# Use Mathematica to determine the falling law

We have a one-variable equation $\rho(R)$ where

ρ = (14656.4+277.526*R^2)/(45.9225+R^2)^{5/2} + 0.370036/(R*(0.25+R)^3)


This equations describes the evolution of a density distribution, and as the following plot shows, the value of $\rho$ decreases rapidly with increasing $R$.

Usually density distributions drop following a law $R^{-k}$. So, is it possible to use Mathematica in order to determine the falling law at large radii $R$ in this case? In other words, to determine the values of $k$.

EDIT

Following @Vitaliy Kaurov solution I got the desired value of $k$. At the following plot, the red line corresponds to $277.526/R^3$ and as we can see it fully coincides with $\rho(R)$.

• One approach is to approximate your function for large R (say 10<R<50) by a straight line. The slope of this line will be k. Or do you have something else in mind? – bill s Aug 23 '13 at 15:50
• @bills Let's try this approach! How could we compute the slope of this line? Maybe posting a detailed answer rather than a comment. – Vaggelis_Z Aug 23 '13 at 16:14

==== Asymptotic behavior ====

\[Rho][R_] := 0.370036/(R (0.25 + R)^3) +
(14656.4 + 277.526 R^2)/(45.9225 + R^2)^(5/2)


Series[\[Rho][R], {R, Infinity, 5}]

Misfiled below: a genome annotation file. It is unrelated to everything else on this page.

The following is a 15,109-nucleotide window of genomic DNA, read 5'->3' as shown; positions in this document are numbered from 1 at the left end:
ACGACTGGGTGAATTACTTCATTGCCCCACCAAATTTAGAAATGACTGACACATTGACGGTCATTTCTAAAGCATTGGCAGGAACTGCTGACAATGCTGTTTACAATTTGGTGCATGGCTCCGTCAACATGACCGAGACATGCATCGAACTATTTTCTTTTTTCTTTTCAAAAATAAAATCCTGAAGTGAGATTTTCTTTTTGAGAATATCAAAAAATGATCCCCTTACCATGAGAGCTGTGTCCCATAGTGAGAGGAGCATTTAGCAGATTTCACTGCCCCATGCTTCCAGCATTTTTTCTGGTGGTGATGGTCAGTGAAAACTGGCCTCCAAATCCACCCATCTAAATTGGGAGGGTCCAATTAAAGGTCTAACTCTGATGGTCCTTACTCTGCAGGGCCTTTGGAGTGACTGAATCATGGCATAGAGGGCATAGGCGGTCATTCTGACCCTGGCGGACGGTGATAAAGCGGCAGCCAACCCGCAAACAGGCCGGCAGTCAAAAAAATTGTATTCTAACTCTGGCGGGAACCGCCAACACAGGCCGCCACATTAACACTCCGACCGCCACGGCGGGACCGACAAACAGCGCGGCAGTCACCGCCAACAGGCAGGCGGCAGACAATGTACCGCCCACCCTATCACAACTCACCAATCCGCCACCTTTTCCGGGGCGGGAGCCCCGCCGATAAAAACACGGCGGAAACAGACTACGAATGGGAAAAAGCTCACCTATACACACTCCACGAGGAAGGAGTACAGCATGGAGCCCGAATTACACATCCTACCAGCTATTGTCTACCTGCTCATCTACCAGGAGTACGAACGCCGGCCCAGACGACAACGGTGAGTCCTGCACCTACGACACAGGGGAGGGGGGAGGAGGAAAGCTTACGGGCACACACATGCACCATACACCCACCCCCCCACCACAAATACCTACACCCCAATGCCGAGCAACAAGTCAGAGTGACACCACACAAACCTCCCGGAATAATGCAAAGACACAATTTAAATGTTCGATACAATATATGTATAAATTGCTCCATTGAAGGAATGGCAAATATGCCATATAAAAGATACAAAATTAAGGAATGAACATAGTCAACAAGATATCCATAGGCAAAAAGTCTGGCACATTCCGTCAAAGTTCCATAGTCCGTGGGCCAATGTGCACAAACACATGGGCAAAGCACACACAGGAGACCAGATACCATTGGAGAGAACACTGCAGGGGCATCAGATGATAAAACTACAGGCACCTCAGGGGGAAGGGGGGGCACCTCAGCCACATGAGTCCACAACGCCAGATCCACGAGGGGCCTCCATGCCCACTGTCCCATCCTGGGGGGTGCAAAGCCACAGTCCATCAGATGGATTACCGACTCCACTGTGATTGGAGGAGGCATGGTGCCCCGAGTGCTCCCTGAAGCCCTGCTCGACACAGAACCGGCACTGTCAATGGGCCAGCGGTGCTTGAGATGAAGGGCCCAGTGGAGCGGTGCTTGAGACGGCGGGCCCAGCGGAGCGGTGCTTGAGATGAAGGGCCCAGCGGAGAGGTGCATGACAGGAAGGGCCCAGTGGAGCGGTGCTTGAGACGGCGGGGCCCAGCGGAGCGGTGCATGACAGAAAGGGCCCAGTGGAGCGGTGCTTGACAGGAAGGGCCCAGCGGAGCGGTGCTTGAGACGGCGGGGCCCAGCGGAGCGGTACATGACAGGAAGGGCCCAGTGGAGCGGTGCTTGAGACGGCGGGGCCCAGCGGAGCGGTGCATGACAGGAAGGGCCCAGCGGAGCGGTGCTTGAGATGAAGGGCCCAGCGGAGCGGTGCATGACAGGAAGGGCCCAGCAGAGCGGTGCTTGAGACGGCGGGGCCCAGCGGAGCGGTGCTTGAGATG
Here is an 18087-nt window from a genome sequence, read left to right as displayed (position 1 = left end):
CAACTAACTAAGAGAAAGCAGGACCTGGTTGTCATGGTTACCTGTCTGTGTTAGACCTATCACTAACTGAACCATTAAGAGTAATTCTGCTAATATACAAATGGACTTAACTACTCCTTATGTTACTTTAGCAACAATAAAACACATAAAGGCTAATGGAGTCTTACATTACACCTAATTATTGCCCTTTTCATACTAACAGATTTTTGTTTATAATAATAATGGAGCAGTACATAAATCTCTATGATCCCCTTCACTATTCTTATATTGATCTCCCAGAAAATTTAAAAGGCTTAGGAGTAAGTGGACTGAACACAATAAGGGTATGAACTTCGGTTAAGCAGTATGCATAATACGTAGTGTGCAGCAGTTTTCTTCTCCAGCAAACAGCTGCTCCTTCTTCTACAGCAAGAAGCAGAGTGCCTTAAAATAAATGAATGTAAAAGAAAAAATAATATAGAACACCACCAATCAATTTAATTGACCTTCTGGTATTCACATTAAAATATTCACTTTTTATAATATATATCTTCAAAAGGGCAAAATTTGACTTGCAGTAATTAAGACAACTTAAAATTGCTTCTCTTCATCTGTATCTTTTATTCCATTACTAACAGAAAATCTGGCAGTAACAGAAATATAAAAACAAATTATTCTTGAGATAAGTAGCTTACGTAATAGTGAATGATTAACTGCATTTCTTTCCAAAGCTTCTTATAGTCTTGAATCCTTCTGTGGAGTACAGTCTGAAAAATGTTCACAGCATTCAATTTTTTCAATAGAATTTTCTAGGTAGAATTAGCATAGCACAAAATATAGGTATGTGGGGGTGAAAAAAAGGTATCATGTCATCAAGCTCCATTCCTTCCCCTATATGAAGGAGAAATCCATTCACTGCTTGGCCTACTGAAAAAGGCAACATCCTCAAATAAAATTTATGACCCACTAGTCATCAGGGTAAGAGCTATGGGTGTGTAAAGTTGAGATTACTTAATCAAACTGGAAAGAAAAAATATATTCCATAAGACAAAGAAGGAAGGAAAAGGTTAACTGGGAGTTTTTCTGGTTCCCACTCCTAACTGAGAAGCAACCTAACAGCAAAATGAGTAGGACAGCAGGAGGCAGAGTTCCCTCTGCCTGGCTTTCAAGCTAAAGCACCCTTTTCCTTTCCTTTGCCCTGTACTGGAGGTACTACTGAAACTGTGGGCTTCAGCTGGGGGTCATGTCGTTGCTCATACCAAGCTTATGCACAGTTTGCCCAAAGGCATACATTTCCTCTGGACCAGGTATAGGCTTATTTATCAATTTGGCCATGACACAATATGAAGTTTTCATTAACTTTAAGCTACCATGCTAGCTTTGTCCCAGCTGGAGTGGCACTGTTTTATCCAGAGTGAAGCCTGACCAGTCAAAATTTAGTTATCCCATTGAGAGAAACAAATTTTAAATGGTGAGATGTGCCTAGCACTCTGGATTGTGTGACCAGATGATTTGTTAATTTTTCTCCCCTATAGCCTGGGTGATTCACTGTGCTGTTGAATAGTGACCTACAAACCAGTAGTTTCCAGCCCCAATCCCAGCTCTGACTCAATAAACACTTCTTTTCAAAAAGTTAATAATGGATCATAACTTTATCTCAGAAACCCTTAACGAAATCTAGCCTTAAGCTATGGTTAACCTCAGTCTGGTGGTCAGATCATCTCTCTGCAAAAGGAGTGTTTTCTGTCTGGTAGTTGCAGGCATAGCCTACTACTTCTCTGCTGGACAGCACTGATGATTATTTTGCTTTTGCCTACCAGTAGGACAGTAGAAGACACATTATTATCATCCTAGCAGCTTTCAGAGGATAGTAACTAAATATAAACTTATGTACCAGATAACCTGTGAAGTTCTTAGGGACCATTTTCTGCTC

This is obvious from the equation, but you can also see correction terms from the next orders of expansion.

==== Finite range behavior ====

If you are curious in a finite range - say from 20 to 50 - what would be the best law to describe the behavior? Then you could to a simple trick of fitting:

data = Table[{R, \[Rho][R]}, {R, 20, 50}];
model = a /x^k;
fit = FindFit[data, model, {a, k}, x]


{a -> 145.639, k -> 2.83169}

And to see how well this law fits:

modelf = Function[{t}, Evaluate[model /. fit]];
Plot[modelf[x], {x, 20, 50}, Epilog -> {Red, Point[data]}]
`

• Yes, it's working fine; see my EDIT. BTW, how did you enclose the first term with red dashed line? – Vaggelis_Z Aug 23 '13 at 17:15
• I added some other approach. For dashed line... Select cell of expression and go Top Menu >> Cell >> Convert to >> Bitmap. Then press CTRL-t for drawing tools. – Vitaliy Kaurov Aug 23 '13 at 17:26
• ctrl-t ==> ctrl-D ?? – Sjoerd C. de Vries Aug 24 '13 at 17:23
• @SjoerdC.deVries I am on Mac ;) And I think yes on Win it is CTRL-D - thanks for catching this. – Vitaliy Kaurov Aug 24 '13 at 17:57